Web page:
PONTIAC - Oakland County Executive Brooks Patterson says repeal of the state's Single Business Tax is a critical issue that voters, rather than Lansing lawmakers, must decide. The biggest concern is how would the lost $1.8 billion in revenue be replaced?
In an interview with Gongwer News Service, Patterson said he is looking at several potential options to replace most of the money - perhaps $1.3 billion - but added any replacement decisions will have to be made by the Legislature. He has given himself a tight timeframe to get the petition underway, needing first to raise $800,000 in pledges in the next 10 days to underwrite the cost of the effort, or he will not go down that road, he told Gongwer.
House Speaker Craig DeRoche (R-Novi) said he's "with the county executive." Advancing the sunset date of the SBT to October 1, 2007 is "acceptable," he said, and something the Legislature could accomplish.
DeRoche said his office is looking over the other 49 states' tax codes to ensure that the SBT replacement is "One of the best tax codes and amount nationally." He said whatever tax replaces the SBT would bring in revenue to the state at a lower level than it currently does.
Senate Majority Leader Ken Sikkema (R-Wyoming) said he welcomed the engagement, but said the changes can be made by the legislature.
"Most reasonable people think we have to have some kind of alternative,'' Sikkema said. "I'd just as soon do (the repeal) legislatively and save the expense of the election. The real question is what kind of replacement do we come up with?"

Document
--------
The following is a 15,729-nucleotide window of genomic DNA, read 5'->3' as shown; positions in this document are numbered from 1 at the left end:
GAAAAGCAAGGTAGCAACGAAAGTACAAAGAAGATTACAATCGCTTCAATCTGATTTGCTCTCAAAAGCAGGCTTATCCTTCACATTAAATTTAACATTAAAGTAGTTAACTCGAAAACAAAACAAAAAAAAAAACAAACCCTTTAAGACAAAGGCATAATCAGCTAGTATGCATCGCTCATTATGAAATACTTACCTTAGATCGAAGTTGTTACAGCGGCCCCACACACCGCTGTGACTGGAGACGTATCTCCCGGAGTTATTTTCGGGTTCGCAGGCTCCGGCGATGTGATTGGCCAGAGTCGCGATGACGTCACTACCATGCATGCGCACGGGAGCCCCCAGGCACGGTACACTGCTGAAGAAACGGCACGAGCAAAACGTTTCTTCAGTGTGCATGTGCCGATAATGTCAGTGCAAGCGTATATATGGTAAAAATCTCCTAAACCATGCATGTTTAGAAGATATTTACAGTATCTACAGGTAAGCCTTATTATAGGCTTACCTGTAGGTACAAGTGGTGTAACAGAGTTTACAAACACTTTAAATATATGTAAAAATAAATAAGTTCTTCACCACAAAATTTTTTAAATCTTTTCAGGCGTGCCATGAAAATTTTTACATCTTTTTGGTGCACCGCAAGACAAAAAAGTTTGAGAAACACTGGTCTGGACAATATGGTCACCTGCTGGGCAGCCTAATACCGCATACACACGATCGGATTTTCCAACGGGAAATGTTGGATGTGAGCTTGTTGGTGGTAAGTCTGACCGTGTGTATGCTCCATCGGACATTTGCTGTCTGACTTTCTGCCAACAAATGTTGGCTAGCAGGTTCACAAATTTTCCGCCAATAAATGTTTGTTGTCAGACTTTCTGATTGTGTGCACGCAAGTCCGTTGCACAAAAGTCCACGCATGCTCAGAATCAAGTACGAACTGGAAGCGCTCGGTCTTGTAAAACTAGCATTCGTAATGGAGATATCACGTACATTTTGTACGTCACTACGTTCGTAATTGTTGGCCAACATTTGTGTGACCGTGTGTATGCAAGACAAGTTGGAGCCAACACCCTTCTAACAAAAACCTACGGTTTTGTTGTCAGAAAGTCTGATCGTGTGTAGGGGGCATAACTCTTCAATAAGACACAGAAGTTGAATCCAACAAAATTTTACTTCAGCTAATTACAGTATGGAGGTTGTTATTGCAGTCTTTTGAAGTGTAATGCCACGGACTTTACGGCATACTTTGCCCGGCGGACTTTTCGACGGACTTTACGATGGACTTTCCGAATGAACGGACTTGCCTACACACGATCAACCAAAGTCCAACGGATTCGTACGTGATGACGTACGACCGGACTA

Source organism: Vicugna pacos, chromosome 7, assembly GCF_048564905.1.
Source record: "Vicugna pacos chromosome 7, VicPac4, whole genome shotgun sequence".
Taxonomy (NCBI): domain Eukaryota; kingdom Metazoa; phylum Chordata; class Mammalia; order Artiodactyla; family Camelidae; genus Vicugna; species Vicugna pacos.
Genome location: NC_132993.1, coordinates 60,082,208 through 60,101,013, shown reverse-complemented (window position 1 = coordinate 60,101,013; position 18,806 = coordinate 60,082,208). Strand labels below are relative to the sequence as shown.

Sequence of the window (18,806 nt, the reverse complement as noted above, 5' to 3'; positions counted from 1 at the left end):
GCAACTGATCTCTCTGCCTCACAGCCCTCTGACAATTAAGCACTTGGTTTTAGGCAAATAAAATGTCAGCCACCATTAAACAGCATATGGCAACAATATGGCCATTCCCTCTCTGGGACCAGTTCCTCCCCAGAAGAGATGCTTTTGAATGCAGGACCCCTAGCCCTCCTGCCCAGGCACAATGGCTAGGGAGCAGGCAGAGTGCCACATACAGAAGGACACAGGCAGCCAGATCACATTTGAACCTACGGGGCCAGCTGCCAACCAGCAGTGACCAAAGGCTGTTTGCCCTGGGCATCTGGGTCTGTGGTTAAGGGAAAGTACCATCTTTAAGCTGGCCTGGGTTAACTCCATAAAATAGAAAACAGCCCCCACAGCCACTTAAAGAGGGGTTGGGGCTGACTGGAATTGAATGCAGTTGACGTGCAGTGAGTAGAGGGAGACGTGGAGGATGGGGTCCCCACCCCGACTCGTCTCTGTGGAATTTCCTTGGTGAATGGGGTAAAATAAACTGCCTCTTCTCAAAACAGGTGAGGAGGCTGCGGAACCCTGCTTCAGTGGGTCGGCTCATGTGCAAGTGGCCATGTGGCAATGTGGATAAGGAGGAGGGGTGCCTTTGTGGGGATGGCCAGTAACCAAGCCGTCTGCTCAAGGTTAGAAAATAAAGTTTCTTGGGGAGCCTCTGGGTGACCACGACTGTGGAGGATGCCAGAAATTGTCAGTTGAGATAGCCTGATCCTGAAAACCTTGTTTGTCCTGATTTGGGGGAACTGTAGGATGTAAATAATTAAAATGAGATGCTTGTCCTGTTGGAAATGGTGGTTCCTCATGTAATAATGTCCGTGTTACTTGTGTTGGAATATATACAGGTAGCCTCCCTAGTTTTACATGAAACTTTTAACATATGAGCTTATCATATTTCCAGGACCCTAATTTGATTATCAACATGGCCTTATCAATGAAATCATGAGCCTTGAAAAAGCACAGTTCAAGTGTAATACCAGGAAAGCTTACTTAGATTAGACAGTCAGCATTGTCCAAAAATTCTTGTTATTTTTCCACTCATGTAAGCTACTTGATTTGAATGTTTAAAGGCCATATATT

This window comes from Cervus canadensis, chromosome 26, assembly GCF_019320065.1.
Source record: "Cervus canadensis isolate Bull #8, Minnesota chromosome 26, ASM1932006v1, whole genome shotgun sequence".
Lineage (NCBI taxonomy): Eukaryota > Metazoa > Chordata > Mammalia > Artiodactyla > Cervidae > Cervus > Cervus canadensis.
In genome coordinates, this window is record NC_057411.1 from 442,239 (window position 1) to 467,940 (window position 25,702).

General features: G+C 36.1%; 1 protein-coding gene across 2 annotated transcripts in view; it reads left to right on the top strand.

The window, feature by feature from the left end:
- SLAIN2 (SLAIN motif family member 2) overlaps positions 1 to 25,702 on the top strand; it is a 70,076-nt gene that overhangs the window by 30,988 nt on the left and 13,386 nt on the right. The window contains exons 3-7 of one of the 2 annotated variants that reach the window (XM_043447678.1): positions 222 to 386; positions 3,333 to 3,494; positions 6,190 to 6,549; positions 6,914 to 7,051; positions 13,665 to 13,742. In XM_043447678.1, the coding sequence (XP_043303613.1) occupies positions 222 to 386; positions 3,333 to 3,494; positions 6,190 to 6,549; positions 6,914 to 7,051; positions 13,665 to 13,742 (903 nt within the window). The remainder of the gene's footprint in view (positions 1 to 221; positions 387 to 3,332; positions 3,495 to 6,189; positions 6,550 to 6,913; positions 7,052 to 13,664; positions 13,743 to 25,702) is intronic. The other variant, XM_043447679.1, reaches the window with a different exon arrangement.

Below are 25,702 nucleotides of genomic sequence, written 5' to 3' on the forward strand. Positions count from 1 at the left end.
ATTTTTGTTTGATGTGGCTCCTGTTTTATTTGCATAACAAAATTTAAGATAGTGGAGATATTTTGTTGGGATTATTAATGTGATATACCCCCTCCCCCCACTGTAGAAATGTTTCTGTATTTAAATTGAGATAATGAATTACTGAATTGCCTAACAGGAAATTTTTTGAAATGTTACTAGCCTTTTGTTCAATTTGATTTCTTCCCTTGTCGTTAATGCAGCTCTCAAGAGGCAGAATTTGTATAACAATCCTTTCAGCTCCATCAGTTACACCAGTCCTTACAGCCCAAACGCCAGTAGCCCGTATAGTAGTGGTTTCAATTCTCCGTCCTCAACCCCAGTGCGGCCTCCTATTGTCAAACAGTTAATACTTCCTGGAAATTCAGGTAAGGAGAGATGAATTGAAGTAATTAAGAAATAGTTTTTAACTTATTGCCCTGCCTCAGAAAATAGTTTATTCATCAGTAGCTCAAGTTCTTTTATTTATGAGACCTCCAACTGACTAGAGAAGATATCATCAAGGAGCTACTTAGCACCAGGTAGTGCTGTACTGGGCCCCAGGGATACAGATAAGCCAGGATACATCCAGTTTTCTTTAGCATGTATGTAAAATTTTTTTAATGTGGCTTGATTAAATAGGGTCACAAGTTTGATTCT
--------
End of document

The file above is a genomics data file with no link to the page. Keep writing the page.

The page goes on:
Michigan Gov. Jennifer Granholm, who insists that any business tax cuts be fully replaced with other revenue, said she did not know what Patterson was attempting, since he supported her SBT revision in 2005. She had not yet had a chance to talk to him, she said.
"I'm in favor of replacing the business tax with what makes Michigan more competitive," she said, but not in a way that requires either draconian budget cuts or forces the consumers to foot new taxes.
In fact, she said there is an ironic similarity in calls to eliminate the SBT and the K-16 school finance proposal in that one proposes eliminating revenues without identifying a replacement source and the other proposes spending increases without identifying a revenue source.
Lawmakers in the House see Patterson's proposal as spurring debate in the Legislature about a replacement system to the Single Business Tax. It follows a study of nearly two years by the Granholm administration of the tax which produced a $1 billion restructuring plan, but that was ditched by the Legislature in favor of a negotiated cut of $600 million over the next several years.
"It kind of puts another nail in the coffin of the SBT," said Rep. Fulton Sheen (R-Plainwell), chair of the House Tax Policy Committee. However, Sheen said getting rid of the SBT is only part of the package, and that lawmakers also have to look at getting rid of the personal property tax, which has either been scaled back or eliminated in other Midwestern states.
But while the minority vice chair of that committee, Rep. Steve Bieda (D-Warren), said observers will be keeping an eye on whether Mr. Patterson collects the $800,000 in pledges, he said it's going to be difficult to educate residents who don't see how eliminating the SBT would affect them. Bieda said it is more appropriate for the Legislature and the governor to continue debate and review the issue.